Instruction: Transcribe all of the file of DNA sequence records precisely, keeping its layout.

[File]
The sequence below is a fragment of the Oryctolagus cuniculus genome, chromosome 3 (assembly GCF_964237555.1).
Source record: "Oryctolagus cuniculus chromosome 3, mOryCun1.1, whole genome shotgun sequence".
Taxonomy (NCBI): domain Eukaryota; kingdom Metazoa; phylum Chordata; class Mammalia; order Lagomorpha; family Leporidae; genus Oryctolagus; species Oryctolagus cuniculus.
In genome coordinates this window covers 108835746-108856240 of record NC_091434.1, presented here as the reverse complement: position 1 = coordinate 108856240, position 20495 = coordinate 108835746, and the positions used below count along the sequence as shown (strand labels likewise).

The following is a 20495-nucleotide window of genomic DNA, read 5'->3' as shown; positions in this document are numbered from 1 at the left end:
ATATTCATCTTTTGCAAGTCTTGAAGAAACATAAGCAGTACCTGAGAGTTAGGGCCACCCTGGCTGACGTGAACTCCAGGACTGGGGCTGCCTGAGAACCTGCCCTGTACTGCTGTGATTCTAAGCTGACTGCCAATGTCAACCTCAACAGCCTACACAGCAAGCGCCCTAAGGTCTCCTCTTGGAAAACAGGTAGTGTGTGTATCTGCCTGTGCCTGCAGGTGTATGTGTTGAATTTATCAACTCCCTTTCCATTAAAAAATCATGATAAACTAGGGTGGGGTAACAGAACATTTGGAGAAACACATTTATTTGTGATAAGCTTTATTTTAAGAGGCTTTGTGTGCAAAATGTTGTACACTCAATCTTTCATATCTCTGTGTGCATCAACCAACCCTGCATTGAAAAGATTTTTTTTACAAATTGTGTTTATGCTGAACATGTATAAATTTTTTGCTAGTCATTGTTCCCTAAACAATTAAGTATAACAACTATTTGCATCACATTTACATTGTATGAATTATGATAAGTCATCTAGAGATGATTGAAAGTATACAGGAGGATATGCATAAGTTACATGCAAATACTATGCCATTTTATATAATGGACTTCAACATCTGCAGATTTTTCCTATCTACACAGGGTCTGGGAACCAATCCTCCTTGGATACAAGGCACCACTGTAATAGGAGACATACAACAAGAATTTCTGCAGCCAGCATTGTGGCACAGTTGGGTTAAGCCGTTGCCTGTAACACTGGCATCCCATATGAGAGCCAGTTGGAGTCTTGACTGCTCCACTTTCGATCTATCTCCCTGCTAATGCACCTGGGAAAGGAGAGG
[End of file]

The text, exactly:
The sequence below is a fragment of the Oryctolagus cuniculus genome, chromosome 3 (assembly GCF_964237555.1).
Source record: "Oryctolagus cuniculus chromosome 3, mOryCun1.1, whole genome shotgun sequence".
Taxonomy (NCBI): domain Eukaryota; kingdom Metazoa; phylum Chordata; class Mammalia; order Lagomorpha; family Leporidae; genus Oryctolagus; species Oryctolagus cuniculus.
In genome coordinates this window covers 108835746-108856240 of record NC_091434.1, presented here as the reverse complement: position 1 = coordinate 108856240, position 20495 = coordinate 108835746, and the positions used below count along the sequence as shown (strand labels likewise).

The following is a 20495-nucleotide window of genomic DNA, read 5'->3' as shown; positions in this document are numbered from 1 at the left end:
ATATTCATCTTTTGCAAGTCTTGAAGAAACATAAGCAGTACCTGAGAGTTAGGGCCACCCTGGCTGACGTGAACTCCAGGACTGGGGCTGCCTGAGAACCTGCCCTGTACTGCTGTGATTCTAAGCTGACTGCCAATGTCAACCTCAACAGCCTACACAGCAAGCGCCCTAAGGTCTCCTCTTGGAAAACAGGTAGTGTGTGTATCTGCCTGTGCCTGCAGGTGTATGTGTTGAATTTATCAACTCCCTTTCCATTAAAAAATCATGATAAACTAGGGTGGGGTAACAGAACATTTGGAGAAACACATTTATTTGTGATAAGCTTTATTTTAAGAGGCTTTGTGTGCAAAATGTTGTACACTCAATCTTTCATATCTCTGTGTGCATCAACCAACCCTGCATTGAAAAGATTTTTTTTACAAATTGTGTTTATGCTGAACATGTATAAATTTTTTGCTAGTCATTGTTCCCTAAACAATTAAGTATAACAACTATTTGCATCACATTTACATTGTATGAATTATGATAAGTCATCTAGAGATGATTGAAAGTATACAGGAGGATATGCATAAGTTACATGCAAATACTATGCCATTTTATATAATGGACTTCAACATCTGCAGATTTTTCCTATCTACACAGGGTCTGGGAACCAATCCTCCTTGGATACAAGGCACCACTGTAATAGGAGACATACAACAAGAATTTCTGCAGCCAGCATTGTGGCACAGTTGGGTTAAGCCGTTGCCTGTAACACTGGCATCCCATATGAGAGCCAGTTGGAGTCTTGACTGCTCCACTTTCGATCTATCTCCCTGCTAATGCACCTGGGAAAGGAGAGG